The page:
CAMERON Smith could have retired yesterday and still been a legend, but he'll add another milestone to a career with more decorations than a Christmas tree when he leads Australia out against France on Friday night.
Smith will surpass Clive Churchill's record for most consecutive Tests with his 36th Australian match in a row.
Passing any record set by Churchill is an honour - after all, they don't name medals after anyone less than the best - and this latest accolade for Smith, like so many others through his long career, is a testament to his durability, longevity and continued excellence.
The last time Smith missed a Test was in the 2009 Four Nations, coincidentally against France. Since then he's suited up every time, regardless of opposition, conditions or whatever else.
"In this format, where it's a tournament, there are times when you are a little bit busted.
"But I've got great pride in the green and gold jersey and the opportunity I have to wear it.
"I've never really entertained the idea of giving it up to someone else or sitting out a week and watching the rest of my teammates play.
"I think that's the key to it - I've always wanted to be part of every game the Kangaroos have played while I've been a part of the side."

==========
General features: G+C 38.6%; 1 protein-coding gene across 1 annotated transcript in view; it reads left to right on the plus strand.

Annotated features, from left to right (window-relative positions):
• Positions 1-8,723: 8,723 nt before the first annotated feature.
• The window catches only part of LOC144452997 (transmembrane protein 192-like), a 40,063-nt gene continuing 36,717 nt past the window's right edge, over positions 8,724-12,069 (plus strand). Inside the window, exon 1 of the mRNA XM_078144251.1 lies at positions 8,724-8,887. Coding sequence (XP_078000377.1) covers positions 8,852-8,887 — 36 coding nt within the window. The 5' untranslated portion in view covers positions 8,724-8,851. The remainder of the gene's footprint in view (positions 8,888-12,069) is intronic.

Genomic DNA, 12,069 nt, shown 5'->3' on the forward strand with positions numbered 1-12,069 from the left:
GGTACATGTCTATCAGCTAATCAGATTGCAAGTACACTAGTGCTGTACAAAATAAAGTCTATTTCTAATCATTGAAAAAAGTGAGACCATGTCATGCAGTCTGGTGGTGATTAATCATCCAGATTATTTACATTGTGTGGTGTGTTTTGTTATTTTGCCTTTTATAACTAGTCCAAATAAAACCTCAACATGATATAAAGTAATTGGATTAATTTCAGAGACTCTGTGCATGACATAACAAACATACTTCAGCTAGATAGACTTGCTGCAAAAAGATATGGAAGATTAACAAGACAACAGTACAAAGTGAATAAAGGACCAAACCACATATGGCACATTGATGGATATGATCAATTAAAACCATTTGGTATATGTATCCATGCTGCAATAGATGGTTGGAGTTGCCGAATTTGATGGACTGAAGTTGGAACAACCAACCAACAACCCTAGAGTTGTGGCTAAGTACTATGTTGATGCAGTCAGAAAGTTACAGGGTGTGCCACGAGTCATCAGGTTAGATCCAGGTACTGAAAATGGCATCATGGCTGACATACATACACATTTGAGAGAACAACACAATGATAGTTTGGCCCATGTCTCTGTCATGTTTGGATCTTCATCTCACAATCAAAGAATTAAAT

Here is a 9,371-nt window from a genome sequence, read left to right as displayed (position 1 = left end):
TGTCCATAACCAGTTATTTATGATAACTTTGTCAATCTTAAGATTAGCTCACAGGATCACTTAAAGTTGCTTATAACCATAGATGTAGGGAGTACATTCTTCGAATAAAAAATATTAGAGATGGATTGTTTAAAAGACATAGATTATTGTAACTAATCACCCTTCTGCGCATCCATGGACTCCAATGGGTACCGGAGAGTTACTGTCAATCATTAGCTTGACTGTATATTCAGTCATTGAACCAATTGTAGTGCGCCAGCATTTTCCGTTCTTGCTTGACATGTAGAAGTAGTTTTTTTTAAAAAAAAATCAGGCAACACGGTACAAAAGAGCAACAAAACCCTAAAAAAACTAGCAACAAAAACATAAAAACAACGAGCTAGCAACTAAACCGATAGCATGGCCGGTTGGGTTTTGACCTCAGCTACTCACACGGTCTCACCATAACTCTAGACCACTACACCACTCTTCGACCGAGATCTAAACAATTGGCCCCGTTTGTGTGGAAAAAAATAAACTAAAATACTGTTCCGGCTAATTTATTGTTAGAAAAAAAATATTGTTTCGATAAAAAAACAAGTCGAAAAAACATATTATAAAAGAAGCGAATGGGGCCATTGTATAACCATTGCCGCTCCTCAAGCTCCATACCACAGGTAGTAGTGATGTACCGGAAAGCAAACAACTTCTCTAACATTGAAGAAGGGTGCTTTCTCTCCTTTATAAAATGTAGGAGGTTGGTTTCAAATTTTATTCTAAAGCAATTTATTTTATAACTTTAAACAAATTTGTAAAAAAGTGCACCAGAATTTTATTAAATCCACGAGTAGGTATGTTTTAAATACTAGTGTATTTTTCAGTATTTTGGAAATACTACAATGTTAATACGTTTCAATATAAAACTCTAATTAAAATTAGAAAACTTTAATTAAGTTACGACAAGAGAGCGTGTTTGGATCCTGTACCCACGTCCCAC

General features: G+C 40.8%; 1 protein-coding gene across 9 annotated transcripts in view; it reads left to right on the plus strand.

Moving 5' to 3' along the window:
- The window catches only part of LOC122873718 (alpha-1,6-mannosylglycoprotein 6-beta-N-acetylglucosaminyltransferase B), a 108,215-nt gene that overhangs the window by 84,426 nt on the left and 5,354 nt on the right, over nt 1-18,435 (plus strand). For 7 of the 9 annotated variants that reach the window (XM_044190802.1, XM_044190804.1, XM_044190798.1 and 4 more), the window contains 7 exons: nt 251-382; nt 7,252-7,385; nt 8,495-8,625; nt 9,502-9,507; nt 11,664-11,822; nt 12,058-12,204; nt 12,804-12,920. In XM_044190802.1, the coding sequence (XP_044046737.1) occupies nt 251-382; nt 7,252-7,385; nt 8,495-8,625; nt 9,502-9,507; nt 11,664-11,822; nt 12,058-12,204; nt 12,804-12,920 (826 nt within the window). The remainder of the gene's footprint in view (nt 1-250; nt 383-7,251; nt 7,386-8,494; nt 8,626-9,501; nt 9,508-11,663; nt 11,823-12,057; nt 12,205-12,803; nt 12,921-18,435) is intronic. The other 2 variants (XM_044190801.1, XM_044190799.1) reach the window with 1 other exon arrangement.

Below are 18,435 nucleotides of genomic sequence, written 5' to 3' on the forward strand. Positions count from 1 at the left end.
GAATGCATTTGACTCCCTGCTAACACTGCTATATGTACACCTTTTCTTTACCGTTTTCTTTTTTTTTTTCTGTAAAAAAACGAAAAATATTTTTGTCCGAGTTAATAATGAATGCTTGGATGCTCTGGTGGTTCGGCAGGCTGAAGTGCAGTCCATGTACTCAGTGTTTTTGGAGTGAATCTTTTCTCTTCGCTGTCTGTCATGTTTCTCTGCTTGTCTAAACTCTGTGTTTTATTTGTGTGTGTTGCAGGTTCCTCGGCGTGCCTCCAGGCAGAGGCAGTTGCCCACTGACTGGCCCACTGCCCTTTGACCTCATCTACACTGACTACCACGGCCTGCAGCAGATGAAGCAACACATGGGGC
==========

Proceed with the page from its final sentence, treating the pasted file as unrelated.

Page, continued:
It sounds like a simple thing, who wouldn't want to play for Australia? But given the tournaments always come at the end of the season and Smith always runs deep into the finals it would be natural to assume that at least once he'd want a summer off.
But that's just not how Smith is wired. In every season since 2003 he's played at least 20 games. Since his Origin debut in Game III of that year he's played 42 of a possible 43 matches. He made his Test debut in 2006 and has played 51 of a possible 52 games. It's absurd.
Mal Meninga says he's tried to rest him, but Smith won't have it.
"He just laughs. Then I laugh, and I say 'OK, fair enough'" Meninga said.
"He's creating history at the moment and I don't want to be the person that stops that.
"It is incredible. It's testament to his ability, first and foremost, and his resilience as a rugby league player.
"It's a tough game and to keep turning up and keep playing at the level he does is extraordinarily good.
"That's why he's the leader of our country.
"In my mind, I don't think it'll ever be beaten."
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